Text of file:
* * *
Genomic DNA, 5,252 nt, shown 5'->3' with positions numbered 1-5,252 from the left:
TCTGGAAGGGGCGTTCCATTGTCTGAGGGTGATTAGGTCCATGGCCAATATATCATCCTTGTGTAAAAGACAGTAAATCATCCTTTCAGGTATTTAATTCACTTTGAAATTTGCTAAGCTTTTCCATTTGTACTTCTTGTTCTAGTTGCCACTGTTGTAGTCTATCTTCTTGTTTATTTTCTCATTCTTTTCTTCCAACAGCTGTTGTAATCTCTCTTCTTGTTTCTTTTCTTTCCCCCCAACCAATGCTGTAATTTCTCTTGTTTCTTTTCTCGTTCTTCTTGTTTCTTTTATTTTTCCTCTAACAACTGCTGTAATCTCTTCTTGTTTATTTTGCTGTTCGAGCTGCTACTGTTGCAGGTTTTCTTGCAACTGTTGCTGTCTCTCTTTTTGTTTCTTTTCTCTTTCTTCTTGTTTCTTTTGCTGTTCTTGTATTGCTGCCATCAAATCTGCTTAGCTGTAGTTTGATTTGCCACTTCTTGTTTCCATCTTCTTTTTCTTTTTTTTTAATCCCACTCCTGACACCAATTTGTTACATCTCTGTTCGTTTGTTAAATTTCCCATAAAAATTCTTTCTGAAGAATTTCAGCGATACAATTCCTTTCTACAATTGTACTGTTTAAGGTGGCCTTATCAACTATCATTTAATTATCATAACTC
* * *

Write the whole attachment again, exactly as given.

Genomic DNA, 5,252 nt, shown 5'->3' with positions numbered 1-5,252 from the left:
TCTGGAAGGGGCGTTCCATTGTCTGAGGGTGATTAGGTCCATGGCCAATATATCATCCTTGTGTAAAAGACAGTAAATCATCCTTTCAGGTATTTAATTCACTTTGAAATTTGCTAAGCTTTTCCATTTGTACTTCTTGTTCTAGTTGCCACTGTTGTAGTCTATCTTCTTGTTTATTTTCTCATTCTTTTCTTCCAACAGCTGTTGTAATCTCTCTTCTTGTTTCTTTTCTTTCCCCCCAACCAATGCTGTAATTTCTCTTGTTTCTTTTCTCGTTCTTCTTGTTTCTTTTATTTTTCCTCTAACAACTGCTGTAATCTCTTCTTGTTTATTTTGCTGTTCGAGCTGCTACTGTTGCAGGTTTTCTTGCAACTGTTGCTGTCTCTCTTTTTGTTTCTTTTCTCTTTCTTCTTGTTTCTTTTGCTGTTCTTGTATTGCTGCCATCAAATCTGCTTAGCTGTAGTTTGATTTGCCACTTCTTGTTTCCATCTTCTTTTTCTTTTTTTTTAATCCCACTCCTGACACCAATTTGTTACATCTCTGTTCGTTTGTTAAATTTCCCATAAAAATTCTTTCTGAAGAATTTCAGCGATACAATTCCTTTCTACAATTGTACTGTTTAAGGTGGCCTTATCAACTATCATTTAATTATCATAACTC